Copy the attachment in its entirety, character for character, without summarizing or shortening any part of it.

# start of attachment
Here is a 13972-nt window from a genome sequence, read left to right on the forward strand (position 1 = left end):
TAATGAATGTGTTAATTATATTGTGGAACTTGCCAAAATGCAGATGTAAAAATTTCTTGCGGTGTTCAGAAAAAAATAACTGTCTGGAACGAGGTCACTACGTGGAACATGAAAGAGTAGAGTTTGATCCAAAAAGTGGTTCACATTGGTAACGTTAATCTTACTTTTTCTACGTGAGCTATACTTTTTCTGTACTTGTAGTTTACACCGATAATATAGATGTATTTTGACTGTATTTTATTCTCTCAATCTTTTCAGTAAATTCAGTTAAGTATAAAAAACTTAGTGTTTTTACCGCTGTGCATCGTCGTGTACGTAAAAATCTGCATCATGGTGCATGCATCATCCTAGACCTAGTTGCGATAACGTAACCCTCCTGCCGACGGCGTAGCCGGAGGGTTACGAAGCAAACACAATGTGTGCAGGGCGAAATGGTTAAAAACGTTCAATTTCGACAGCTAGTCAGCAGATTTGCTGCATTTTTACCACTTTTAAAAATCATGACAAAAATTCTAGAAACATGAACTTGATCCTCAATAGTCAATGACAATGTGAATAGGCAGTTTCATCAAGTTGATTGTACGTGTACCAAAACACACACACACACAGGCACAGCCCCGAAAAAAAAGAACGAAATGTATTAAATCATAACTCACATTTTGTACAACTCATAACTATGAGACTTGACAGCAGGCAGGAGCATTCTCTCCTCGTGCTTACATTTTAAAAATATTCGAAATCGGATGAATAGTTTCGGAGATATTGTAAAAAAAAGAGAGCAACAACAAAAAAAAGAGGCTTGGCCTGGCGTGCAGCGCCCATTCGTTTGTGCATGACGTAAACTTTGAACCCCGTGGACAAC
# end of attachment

Here is a 13972-nt window from a genome sequence, read left to right on the forward strand (position 1 = left end):
TAATGAATGTGTTAATTATATTGTGGAACTTGCCAAAATGCAGATGTAAAAATTTCTTGCGGTGTTCAGAAAAAAATAACTGTCTGGAACGAGGTCACTACGTGGAACATGAAAGAGTAGAGTTTGATCCAAAAAGTGGTTCACATTGGTAACGTTAATCTTACTTTTTCTACGTGAGCTATACTTTTTCTGTACTTGTAGTTTACACCGATAATATAGATGTATTTTGACTGTATTTTATTCTCTCAATCTTTTCAGTAAATTCAGTTAAGTATAAAAAACTTAGTGTTTTTACCGCTGTGCATCGTCGTGTACGTAAAAATCTGCATCATGGTGCATGCATCATCCTAGACCTAGTTGCGATAACGTAACCCTCCTGCCGACGGCGTAGCCGGAGGGTTACGAAGCAAACACAATGTGTGCAGGGCGAAATGGTTAAAAACGTTCAATTTCGACAGCTAGTCAGCAGATTTGCTGCATTTTTACCACTTTTAAAAATCATGACAAAAATTCTAGAAACATGAACTTGATCCTCAATAGTCAATGACAATGTGAATAGGCAGTTTCATCAAGTTGATTGTACGTGTACCAAAACACACACACACACAGGCACAGCCCCGAAAAAAAAGAACGAAATGTATTAAATCATAACTCACATTTTGTACAACTCATAACTATGAGACTTGACAGCAGGCAGGAGCATTCTCTCCTCGTGCTTACATTTTAAAAATATTCGAAATCGGATGAATAGTTTCGGAGATATTGTAAAAAAAAGAGAGCAACAACAAAAAAAAGAGGCTTGGCCTGGCGTGCAGCGCCCATTCGTTTGTGCATGACGTAAACTTTGAACCCCGTGGACAAC